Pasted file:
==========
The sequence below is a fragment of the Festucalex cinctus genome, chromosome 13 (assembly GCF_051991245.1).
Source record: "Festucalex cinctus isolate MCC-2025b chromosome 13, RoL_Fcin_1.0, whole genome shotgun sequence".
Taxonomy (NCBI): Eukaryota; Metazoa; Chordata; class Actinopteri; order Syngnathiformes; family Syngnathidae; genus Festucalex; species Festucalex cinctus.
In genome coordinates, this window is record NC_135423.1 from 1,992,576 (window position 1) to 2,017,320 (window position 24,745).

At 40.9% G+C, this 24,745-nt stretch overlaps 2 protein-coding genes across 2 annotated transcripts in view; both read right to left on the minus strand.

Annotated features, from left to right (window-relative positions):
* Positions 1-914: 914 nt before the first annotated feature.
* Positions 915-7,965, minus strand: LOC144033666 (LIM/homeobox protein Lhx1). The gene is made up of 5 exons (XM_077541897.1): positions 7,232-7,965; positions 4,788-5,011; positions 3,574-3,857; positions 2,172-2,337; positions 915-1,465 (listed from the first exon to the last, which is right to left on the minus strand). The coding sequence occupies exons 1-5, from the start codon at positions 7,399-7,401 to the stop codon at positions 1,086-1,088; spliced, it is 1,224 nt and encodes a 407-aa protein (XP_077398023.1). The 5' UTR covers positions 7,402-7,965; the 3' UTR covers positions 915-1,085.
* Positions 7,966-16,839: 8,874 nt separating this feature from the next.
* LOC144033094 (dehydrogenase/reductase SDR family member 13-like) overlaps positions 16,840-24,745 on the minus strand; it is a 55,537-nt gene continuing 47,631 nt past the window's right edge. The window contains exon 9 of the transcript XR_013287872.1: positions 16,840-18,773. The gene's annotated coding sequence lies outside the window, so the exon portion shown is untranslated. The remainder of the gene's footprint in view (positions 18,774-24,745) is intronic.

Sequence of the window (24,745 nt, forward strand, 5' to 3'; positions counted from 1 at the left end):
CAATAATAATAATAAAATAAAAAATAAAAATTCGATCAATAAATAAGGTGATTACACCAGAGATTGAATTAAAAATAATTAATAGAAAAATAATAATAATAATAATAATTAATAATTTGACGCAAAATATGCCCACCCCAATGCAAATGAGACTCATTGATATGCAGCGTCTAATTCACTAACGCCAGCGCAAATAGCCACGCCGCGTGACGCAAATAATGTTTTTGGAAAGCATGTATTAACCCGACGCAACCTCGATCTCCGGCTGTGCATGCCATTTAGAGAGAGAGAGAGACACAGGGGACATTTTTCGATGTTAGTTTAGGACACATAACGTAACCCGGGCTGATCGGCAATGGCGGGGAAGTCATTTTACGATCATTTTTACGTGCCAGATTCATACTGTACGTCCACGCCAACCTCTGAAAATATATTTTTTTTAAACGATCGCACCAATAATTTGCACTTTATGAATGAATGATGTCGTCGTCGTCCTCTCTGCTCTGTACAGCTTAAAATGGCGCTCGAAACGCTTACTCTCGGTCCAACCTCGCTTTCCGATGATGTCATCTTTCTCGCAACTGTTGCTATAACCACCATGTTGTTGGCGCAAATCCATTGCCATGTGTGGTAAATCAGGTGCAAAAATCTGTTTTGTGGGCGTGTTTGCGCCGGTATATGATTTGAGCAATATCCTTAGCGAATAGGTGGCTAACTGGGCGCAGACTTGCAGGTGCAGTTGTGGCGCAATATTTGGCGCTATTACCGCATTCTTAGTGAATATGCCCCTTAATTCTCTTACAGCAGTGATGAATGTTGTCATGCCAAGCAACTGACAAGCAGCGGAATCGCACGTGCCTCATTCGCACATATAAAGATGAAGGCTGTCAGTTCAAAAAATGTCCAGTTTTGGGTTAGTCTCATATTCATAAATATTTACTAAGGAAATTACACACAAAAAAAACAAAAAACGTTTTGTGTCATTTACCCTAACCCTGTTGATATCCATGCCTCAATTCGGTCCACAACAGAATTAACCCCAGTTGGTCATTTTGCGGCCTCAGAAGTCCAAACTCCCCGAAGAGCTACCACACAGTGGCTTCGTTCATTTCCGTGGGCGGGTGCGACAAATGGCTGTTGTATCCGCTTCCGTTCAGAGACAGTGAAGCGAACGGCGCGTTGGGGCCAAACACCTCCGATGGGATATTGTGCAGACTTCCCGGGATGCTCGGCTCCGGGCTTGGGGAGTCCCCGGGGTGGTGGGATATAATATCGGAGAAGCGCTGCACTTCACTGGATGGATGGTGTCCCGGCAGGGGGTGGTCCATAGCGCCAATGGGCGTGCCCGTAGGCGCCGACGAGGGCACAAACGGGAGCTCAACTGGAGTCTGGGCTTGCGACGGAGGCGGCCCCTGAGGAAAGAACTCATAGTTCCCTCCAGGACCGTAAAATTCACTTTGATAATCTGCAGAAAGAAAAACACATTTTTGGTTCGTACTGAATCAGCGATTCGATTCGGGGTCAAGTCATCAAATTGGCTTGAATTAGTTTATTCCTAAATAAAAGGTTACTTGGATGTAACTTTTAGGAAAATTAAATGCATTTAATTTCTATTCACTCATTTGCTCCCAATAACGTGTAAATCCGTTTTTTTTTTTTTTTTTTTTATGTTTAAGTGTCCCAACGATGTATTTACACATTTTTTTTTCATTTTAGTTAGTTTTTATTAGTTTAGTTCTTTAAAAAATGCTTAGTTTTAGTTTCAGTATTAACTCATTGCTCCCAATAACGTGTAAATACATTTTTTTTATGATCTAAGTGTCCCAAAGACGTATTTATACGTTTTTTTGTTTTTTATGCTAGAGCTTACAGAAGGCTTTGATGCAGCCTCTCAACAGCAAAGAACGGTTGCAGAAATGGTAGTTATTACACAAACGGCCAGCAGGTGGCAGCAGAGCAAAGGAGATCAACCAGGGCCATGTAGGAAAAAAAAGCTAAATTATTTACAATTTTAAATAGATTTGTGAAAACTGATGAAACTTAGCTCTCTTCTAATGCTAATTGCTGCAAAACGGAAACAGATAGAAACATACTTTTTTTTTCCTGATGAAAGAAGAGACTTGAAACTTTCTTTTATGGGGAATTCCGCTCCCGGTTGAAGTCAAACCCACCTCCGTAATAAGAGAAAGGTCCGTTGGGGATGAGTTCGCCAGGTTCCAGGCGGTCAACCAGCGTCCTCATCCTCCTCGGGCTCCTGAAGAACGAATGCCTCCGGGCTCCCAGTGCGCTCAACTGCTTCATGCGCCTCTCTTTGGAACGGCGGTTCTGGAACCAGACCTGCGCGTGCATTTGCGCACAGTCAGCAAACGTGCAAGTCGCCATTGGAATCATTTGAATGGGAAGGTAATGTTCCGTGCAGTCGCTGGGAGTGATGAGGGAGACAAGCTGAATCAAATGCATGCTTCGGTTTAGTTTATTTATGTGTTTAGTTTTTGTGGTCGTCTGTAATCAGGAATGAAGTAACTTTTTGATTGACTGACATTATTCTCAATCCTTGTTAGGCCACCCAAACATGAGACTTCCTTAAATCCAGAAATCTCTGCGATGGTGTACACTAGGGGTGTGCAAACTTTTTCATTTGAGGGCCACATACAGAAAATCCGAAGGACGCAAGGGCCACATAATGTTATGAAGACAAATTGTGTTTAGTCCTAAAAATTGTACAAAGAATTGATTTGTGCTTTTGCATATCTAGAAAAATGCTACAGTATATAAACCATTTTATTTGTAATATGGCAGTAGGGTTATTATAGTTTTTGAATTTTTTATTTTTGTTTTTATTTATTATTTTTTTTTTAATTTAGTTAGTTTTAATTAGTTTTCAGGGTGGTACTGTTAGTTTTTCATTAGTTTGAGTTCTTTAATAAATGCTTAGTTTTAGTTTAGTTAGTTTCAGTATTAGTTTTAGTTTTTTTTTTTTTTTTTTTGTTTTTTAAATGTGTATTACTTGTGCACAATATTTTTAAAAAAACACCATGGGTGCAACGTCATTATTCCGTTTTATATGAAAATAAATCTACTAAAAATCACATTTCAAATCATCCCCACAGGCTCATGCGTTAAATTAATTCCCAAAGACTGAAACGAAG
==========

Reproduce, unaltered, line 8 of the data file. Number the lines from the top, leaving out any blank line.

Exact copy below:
* Positions 915-7,965, minus strand: LOC144033666 (LIM/homeobox protein Lhx1). The gene is made up of 5 exons (XM_077541897.1): positions 7,232-7,965; positions 4,788-5,011; positions 3,574-3,857; positions 2,172-2,337; positions 915-1,465 (listed from the first exon to the last, which is right to left on the minus strand). The coding sequence occupies exons 1-5, from the start codon at positions 7,399-7,401 to the stop codon at positions 1,086-1,088; spliced, it is 1,224 nt and encodes a 407-aa protein (XP_077398023.1). The 5' UTR covers positions 7,402-7,965; the 3' UTR covers positions 915-1,085.